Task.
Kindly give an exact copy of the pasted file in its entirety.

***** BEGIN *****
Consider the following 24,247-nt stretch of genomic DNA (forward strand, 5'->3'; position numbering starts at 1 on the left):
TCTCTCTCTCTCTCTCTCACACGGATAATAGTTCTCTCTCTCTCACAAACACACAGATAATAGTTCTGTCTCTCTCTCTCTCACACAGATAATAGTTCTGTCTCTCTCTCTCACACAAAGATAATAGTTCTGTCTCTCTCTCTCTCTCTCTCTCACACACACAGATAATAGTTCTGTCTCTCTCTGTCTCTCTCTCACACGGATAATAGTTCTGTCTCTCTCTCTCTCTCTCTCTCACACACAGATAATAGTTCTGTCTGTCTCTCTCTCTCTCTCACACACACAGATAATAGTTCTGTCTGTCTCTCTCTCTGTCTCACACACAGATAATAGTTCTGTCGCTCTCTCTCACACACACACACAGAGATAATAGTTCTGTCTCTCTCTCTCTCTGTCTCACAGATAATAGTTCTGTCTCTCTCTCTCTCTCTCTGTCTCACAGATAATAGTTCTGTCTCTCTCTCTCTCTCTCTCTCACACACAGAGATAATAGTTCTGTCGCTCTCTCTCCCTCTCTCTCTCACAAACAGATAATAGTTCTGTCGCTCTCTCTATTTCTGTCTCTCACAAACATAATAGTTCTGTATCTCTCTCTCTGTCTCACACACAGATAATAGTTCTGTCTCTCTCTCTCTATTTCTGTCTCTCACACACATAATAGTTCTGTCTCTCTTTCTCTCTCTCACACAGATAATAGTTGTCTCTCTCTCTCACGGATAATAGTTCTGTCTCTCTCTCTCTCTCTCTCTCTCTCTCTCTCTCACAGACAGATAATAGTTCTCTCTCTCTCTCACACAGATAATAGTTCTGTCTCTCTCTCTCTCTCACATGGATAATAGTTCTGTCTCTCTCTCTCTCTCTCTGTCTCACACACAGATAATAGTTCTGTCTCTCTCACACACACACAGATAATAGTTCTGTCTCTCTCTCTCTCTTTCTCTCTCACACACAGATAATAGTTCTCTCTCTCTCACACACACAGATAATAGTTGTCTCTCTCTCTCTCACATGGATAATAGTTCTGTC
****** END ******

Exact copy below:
Consider the following 24,247-nt stretch of genomic DNA (forward strand, 5'->3'; position numbering starts at 1 on the left):
TCTCTCTCTCTCTCTCTCACACGGATAATAGTTCTCTCTCTCTCACAAACACACAGATAATAGTTCTGTCTCTCTCTCTCTCACACAGATAATAGTTCTGTCTCTCTCTCTCACACAAAGATAATAGTTCTGTCTCTCTCTCTCTCTCTCTCTCACACACACAGATAATAGTTCTGTCTCTCTCTGTCTCTCTCTCACACGGATAATAGTTCTGTCTCTCTCTCTCTCTCTCTCTCACACACAGATAATAGTTCTGTCTGTCTCTCTCTCTCTCTCACACACACAGATAATAGTTCTGTCTGTCTCTCTCTCTGTCTCACACACAGATAATAGTTCTGTCGCTCTCTCTCACACACACACACAGAGATAATAGTTCTGTCTCTCTCTCTCTCTGTCTCACAGATAATAGTTCTGTCTCTCTCTCTCTCTCTCTGTCTCACAGATAATAGTTCTGTCTCTCTCTCTCTCTCTCTCTCACACACAGAGATAATAGTTCTGTCGCTCTCTCTCCCTCTCTCTCTCACAAACAGATAATAGTTCTGTCGCTCTCTCTATTTCTGTCTCTCACAAACATAATAGTTCTGTATCTCTCTCTCTGTCTCACACACAGATAATAGTTCTGTCTCTCTCTCTCTATTTCTGTCTCTCACACACATAATAGTTCTGTCTCTCTTTCTCTCTCTCACACAGATAATAGTTGTCTCTCTCTCTCACGGATAATAGTTCTGTCTCTCTCTCTCTCTCTCTCTCTCTCTCTCTCTCACAGACAGATAATAGTTCTCTCTCTCTCTCACACAGATAATAGTTCTGTCTCTCTCTCTCTCTCACATGGATAATAGTTCTGTCTCTCTCTCTCTCTCTCTGTCTCACACACAGATAATAGTTCTGTCTCTCTCACACACACACAGATAATAGTTCTGTCTCTCTCTCTCTCTTTCTCTCTCACACACAGATAATAGTTCTCTCTCTCTCACACACACAGATAATAGTTGTCTCTCTCTCTCTCACATGGATAATAGTTCTGTC